Students in certificate or bachelor’s degree programs in the School of Health Professions with a grade point average (GPA) of 3.5 or greater for an academic semester or session may qualify for inclusion on the Dean’s Honor List. In addition to the minimum GPA, Dean’s Honor students must complete at least 9 semester credit hours during a regular semester or 5 semester credit hours during a summer session.
Graduation with Honors
Honors designations are awarded to students graduating from the baccalaureate programs based upon the following scale:
Cumulative GPA 3.5 – 3.69: Cum Laude
Cumulative GPA 3.7 – 3.89: Magna Cum Laude
Cumulative GPA 3.9 – 4.00: Summa Cum Laude
Professionalism relates to the intellectual, ethical, behavioral, and attitudinal attributes necessary to perform as a health care provider. Students are expected to:
- Demonstrate sound judgment commensurate with the level of training and experience.
- Serve all patients without discrimination.
- Recognize and respect the role and competencies of other professionals and cooperate with them to provide effective health care.
- Exhibit concern primarily for the patient’s welfare rather than for a grade.
- Exhibit an attitude of respect, concern, and cooperativeness toward peers, staff, and faculty.
- Hold in confidence the details of professional services rendered and the confidences of any patient.
- Achieve the highest degree of honesty and integrity by communicating and behaving in an honest, ethical manner.
- Practice the highest standards of academic integrity and promptly report breeches of academic integrity or ethical misconduct by others.
- Accept responsibility for own work and results; demonstrate willingness to accept suggestions or improvement.
- Maintain physical, mental, and emotional composure in all situations.
- Abide by the regulations and policies of the program and clinical training sites.
- Practice appropriate personal grooming and hygiene.
- Practice appropriate safety and aseptic techniques.
- Provide the patient with relevant information to enable the patient to participate in making decisions regarding her/his condition, prognosis, and treatment options.
- Refuse to participate in or conceal any unlawful, incompetent, or unethical practice.
Students in the School of Health Professions programs must dress at all times in a manner consistent with a professional image while on campus and at practicum sites. Appropriate attire for clinical rotations, practicums, or other clinical/educational settings will vary, depending upon department requirements, facility environments, local customs and expectations. It is the student’s responsibility to inquire about dress expectations and to comply with them.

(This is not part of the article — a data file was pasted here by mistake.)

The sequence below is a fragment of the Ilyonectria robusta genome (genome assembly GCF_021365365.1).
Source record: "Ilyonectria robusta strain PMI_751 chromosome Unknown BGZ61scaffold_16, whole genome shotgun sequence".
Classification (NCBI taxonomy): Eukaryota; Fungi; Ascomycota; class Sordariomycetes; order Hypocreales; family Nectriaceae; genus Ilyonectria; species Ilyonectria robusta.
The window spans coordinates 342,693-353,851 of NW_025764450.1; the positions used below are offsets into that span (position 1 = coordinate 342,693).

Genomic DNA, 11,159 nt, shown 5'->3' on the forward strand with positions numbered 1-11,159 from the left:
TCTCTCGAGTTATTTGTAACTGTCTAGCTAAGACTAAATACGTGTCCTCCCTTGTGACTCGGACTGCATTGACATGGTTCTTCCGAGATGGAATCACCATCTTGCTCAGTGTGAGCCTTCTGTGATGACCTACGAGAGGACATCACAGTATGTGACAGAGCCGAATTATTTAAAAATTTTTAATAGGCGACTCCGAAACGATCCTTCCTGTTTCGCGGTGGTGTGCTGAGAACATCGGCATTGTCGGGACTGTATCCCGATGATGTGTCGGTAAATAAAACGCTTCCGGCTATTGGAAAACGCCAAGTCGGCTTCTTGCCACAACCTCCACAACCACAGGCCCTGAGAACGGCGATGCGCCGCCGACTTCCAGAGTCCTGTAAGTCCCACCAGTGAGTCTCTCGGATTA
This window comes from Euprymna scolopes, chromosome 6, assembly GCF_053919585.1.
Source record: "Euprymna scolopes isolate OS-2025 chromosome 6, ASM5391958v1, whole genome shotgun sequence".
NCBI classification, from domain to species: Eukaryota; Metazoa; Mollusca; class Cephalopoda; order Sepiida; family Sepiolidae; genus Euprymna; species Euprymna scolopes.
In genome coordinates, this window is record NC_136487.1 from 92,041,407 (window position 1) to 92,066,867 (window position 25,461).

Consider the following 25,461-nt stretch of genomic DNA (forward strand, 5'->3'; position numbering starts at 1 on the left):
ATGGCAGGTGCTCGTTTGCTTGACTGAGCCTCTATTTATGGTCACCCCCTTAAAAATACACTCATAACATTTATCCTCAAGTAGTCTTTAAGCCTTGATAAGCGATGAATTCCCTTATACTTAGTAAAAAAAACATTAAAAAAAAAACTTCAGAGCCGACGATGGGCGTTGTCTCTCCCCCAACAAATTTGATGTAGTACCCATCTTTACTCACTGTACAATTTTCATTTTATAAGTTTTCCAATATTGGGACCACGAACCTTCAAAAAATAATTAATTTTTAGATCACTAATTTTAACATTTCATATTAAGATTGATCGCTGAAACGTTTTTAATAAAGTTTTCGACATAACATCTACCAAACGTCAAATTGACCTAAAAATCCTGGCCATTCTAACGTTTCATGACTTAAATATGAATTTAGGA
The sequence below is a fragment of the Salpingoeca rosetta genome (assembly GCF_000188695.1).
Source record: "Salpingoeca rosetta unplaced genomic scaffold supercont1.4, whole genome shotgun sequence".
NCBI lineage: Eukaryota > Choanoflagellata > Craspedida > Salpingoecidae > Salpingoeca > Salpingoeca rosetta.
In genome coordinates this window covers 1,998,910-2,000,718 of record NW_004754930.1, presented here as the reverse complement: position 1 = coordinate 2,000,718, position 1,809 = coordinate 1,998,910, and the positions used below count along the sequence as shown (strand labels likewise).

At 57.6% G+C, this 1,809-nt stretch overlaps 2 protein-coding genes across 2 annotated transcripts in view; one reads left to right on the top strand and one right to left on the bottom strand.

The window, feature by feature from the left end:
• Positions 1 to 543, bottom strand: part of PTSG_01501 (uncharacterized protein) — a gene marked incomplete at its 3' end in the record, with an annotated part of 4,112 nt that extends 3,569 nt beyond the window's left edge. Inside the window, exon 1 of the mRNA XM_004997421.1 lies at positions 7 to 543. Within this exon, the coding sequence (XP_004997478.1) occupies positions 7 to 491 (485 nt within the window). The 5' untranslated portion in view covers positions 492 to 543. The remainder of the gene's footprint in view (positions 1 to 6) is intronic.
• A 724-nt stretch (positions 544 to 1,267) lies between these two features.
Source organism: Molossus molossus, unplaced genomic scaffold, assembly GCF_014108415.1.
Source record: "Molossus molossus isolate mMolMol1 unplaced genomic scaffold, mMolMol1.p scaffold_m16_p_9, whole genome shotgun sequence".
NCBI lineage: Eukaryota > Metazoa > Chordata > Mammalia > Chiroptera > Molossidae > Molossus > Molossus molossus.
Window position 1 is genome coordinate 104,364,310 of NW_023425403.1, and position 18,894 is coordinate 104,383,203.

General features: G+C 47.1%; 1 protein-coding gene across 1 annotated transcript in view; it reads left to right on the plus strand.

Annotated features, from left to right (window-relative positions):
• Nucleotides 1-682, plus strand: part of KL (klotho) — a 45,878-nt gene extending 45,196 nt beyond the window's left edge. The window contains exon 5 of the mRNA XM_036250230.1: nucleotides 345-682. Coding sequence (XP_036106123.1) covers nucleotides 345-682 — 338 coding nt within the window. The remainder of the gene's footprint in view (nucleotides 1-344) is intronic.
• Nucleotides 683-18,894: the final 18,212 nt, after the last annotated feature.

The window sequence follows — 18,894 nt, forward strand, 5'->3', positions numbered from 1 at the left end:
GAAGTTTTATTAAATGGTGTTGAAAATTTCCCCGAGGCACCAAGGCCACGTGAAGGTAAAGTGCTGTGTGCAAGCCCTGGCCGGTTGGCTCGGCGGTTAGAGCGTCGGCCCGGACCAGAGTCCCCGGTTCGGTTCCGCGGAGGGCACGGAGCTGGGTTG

Professional Characteristics and Demeanor
Health Professions students are regarded as professional persons and are expected to conduct themselves in a professional manner. Professionalism relates to the intellectual, ethical, and behavioral attributes necessary to perform as a health care provider. Students are expected to perform at a professional level when interacting with other students, faculty, staff, health care professionals, patients and their families, and the general public when representing the institution at clinical sites and community activities. A breach of professional conduct may be considered grounds for disciplinary action or dismissal from the program.
Additional guidelines for professional conduct may be issued by Health Professions departments and/or professional organizations. Students are responsible for knowing and adhering to these.
HIPAA and Patient Privacy
Health Science Center students have a legal and ethical responsibility to safeguard the privacy of all patients and protect confidentiality and security of all health information. Protecting the confidentiality of patient information means protecting it from unauthorized use or disclosure in any format — verbal, fax, written or electronic. Patient confidentiality is a central obligation of patient care. Any breaches in patient confidentiality or privacy is considered unprofessional conduct and may result in disciplinary action, up to and including dismissal.
The laboratory component of some courses may use students as simulated patients. Practicing the medical history and physical examination may place students in close contact with their peers and lead to the sharing of personal information and physical findings. Similarly students may use personal experiences in patient role-playing exercises. All shared and personal medical information and physical examination findings are to be treated with utmost confidentiality. Failure to protect the confidentiality of any information related to the activities in a course or clinical rotation may result in disciplinary action, up to and including suspension or dismissal.